This page is a help guide for admins on the Wikimedia mailing lists. For more information about the lists and links to other help pages, see Mailing lists.
If you have any other (specific) questions about the list configuration, just ask on the talk page.
Duties of list administrators
A public mailing list was made to assist administrators who need to read instructions on how to create a mailing list, deal with spam, moderate troubled users and assist users who make a decision to communicate with people on other networks. In addition, extensive public and private lists recommend readers to stay with a topic, use nice language and remain professional. Unlike public lists, private lists also help administrators to approve and manage subscriptions.
Mundane chores include deciding whether to pass on posts from people who are not subscribed to the list, or inviting them to join the list instead. Occasionally people will ask for information or wish to send complaints (such as for copyright infringement) who do not want to subscribe.
Note that these must be distinguished from SPAM, which should be deleted. DO NOT send spammers any messages, such as asking them to subscribe in order to post, because their software will interpret that as "please put me on your sucker list" and make your job ten times harder!
List admins (also known as list owners) have the possibility to change specific options on their mailing lists and to edit the moderation queue. The admin interface is reachable by using the link http://lists.wikimedia.org/mailman/admin/, followed by the name of the list (wikipedia-l, for example).
Generally, there are no special tasks needed. If the list is new, you should change the following options:
- real_name (public list name) – change the case if you want to, e.g., wiktionary-en → Wiktionary-EN
- owner (list admin addresses) – you can add more admins to help you manage the list, remember that you still need to give them the password yourself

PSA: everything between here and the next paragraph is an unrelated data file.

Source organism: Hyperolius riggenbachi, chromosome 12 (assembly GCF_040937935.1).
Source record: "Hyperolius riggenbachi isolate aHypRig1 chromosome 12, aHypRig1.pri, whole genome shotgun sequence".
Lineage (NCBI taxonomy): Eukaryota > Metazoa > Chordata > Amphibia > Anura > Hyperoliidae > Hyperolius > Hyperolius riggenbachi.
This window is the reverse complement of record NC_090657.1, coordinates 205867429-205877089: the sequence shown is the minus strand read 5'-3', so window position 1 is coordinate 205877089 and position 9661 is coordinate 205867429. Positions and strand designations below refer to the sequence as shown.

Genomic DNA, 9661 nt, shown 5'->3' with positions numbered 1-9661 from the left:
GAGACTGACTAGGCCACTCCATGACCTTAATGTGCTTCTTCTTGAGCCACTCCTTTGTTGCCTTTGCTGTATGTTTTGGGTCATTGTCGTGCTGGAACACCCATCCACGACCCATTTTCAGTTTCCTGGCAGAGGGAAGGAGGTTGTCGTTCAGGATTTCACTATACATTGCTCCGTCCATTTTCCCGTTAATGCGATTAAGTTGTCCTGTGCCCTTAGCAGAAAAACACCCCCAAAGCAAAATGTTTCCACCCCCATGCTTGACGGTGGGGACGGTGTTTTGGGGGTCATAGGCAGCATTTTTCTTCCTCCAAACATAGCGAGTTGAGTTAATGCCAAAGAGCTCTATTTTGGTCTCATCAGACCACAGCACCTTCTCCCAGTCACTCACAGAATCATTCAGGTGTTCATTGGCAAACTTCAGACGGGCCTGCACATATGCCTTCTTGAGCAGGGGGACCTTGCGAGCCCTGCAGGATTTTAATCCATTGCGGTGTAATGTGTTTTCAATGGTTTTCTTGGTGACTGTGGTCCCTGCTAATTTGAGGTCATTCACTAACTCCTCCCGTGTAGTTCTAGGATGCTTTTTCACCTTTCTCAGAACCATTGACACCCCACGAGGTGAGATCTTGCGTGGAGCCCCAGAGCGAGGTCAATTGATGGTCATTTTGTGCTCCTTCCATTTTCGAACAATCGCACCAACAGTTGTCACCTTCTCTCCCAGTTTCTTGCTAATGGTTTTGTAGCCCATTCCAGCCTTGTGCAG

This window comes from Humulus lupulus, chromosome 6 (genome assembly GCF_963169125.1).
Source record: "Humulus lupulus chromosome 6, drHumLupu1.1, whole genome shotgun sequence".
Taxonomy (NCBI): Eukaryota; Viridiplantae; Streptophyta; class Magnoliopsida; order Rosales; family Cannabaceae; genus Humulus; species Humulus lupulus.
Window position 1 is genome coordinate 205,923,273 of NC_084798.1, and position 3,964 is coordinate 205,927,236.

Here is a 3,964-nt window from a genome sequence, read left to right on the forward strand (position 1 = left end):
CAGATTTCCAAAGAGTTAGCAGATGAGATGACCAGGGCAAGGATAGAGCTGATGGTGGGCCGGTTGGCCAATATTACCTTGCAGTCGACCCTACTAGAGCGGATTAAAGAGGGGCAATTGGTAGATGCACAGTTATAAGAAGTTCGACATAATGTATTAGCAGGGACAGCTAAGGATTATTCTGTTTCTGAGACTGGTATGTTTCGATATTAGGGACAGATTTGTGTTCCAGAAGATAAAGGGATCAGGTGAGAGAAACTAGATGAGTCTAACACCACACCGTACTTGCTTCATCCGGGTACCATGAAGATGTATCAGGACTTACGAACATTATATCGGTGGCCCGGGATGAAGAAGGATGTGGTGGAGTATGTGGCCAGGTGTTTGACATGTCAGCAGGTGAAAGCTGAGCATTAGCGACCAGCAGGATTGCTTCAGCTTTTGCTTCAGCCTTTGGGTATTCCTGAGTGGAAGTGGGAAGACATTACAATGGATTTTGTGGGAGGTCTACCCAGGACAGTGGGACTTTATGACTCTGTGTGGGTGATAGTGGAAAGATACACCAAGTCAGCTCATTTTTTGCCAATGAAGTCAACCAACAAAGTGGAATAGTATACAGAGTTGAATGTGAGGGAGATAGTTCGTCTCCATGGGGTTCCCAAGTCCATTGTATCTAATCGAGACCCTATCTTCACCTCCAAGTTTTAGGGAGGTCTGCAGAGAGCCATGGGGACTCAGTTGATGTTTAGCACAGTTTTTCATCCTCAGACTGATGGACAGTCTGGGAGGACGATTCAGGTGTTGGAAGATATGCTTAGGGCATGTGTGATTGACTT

- description – this is a short phrase explaining what the list is; this phrase shows up on the list directory and at the top of the listinfo page
- info (introductory description) – a longer description of what the mailing list is about; you can include links to other pages, but you need to use HTML
You can change other options on there, but most of them are probably best left at the default.
Use this interface to change the list owner(s), list moderator(s) or list poster(s) password.
Note: There is no way to retrieve a mailing list password from the mailman interface (there is no "send a password reminder button"), so you need to share new passwords with the other list administrators and not forget the password.
Use this page to change the default language to adjust it to the wiki the mailing list was created for. It will change all the interfaces (public, subscribers, owners) to the language you have chosen.
You can also add as many other "available languages" as you would like. However, most lists just pick a few of the ones closest to their language or that most of their subscribers would understand (e.g., wikide-l gets German and English; wikimk-l gets English, Ukrainian, and Russian because there's no Macedonian interface).
If your language is not listed, and you would like to translate the mailman interface, please see translation instructions.
Use this page to have an overview of the members and their options. You can unsubscribe a user, set them as moderated (their message will be held in the moderation queue), set them as a user who wants to be registered without receiving mails, etc. Use the link above the member overview to get a legend of the possible options. You usually don't need to edit the page.
You can also add or remove a bunch of users using the "Mass Subscription" and "Mass Removal" options.
Non-digest & Digest options
You can change digest options here, but you usually won't need to and probably should not mess with options on these two pages.